This section is from the book "An Experimental History Of The Materia Medica", by William Lewis.
Eryngium Pharm. Lond. Eryngium ma-ritimum C. B. & Linn, Eryngo or Sea holly: a bluish, branched, umbelliferous plant, with mallow-like, thick, prickly leaves, angular or jagged about the edges: the flowers are white and set in prickly heads, under which a number of little oblong leaves stand in form of a star: the ro6ts are slender, very long, with a few knots, brownish on the outside, and white within. It is perennial, grows plentifully on some of our sandy and gravelly shores, and flowers in July.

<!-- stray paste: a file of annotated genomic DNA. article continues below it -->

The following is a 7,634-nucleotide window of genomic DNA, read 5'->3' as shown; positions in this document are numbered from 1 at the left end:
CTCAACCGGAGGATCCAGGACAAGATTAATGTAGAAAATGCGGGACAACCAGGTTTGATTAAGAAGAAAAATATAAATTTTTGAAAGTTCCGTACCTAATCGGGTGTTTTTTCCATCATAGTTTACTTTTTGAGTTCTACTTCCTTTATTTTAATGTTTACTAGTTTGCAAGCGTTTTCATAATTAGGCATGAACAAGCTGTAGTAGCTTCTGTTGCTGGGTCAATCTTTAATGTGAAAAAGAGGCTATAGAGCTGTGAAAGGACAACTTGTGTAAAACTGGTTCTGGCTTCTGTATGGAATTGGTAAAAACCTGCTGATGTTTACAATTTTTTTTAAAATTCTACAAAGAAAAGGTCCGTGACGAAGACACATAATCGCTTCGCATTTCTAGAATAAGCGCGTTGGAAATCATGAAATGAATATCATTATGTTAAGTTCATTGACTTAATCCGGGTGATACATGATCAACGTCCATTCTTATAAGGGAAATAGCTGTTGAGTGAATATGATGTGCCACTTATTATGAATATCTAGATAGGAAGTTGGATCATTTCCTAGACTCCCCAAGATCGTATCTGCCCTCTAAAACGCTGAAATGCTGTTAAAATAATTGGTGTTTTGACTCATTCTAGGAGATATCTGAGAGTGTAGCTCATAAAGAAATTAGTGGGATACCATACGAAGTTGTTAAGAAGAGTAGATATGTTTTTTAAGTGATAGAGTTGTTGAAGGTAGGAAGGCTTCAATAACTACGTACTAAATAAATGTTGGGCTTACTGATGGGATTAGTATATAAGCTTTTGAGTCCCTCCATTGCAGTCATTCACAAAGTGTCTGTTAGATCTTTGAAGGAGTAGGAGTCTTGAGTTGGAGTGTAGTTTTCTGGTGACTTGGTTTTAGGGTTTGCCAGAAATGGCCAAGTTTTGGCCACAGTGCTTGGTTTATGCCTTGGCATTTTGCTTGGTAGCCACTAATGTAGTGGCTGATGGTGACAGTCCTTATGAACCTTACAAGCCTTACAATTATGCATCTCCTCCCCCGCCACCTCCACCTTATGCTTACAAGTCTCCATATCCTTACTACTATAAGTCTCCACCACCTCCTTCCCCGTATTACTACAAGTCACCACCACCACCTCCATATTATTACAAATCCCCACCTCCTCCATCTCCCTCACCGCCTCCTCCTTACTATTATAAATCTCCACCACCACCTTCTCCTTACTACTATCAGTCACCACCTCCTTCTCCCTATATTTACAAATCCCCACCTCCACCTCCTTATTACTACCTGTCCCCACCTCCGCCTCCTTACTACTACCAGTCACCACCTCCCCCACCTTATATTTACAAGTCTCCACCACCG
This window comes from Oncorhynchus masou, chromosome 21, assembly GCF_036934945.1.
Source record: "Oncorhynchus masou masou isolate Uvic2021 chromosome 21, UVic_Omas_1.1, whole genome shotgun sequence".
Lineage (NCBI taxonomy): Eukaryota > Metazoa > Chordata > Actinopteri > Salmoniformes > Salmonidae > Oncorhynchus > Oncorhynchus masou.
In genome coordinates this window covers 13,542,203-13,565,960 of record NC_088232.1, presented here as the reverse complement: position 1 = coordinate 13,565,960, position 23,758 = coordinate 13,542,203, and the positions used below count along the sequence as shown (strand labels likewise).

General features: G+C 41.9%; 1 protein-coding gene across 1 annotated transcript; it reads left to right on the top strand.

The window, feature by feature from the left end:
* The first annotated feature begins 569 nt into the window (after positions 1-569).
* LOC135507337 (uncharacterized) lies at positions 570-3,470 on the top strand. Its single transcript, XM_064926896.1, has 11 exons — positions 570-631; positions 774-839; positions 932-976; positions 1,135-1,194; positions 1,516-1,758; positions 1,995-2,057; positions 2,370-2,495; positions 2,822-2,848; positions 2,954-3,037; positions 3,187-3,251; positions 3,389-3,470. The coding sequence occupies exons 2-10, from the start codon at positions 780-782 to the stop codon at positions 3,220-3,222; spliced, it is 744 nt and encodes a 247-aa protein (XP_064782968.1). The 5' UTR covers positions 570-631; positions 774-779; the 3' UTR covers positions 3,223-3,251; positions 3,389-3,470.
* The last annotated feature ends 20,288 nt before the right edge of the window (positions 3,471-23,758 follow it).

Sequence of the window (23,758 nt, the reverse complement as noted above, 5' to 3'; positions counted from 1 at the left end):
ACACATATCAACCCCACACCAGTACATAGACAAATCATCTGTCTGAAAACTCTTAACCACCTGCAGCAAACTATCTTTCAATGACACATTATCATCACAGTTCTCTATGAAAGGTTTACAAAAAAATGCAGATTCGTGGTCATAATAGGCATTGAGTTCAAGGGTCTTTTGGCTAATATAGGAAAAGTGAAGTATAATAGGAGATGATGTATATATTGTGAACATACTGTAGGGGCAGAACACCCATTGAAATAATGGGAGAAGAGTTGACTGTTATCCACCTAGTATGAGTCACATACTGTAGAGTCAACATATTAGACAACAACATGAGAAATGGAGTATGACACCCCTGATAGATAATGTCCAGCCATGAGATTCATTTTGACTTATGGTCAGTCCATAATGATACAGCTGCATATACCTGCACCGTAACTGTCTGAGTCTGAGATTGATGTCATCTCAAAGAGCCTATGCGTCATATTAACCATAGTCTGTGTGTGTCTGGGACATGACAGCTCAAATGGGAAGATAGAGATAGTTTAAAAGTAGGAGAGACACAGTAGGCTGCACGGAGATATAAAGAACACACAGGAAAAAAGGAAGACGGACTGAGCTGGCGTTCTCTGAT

Eryngo roots have an agreeable sweetifh taste, which on chewing them for some time is followed by a light aromatic warmth and pungency. They are accounted aperient, diuretic, and aphrodisiac: Boerhaave says they are the principal of the aperient diuretic roots, and that he con-stantly made them an ingredient in his prescrip-tions against scurvies: their virtues, however, appear to be but weak, and they are now scarcely otherwise used than as made into a sweetmeat.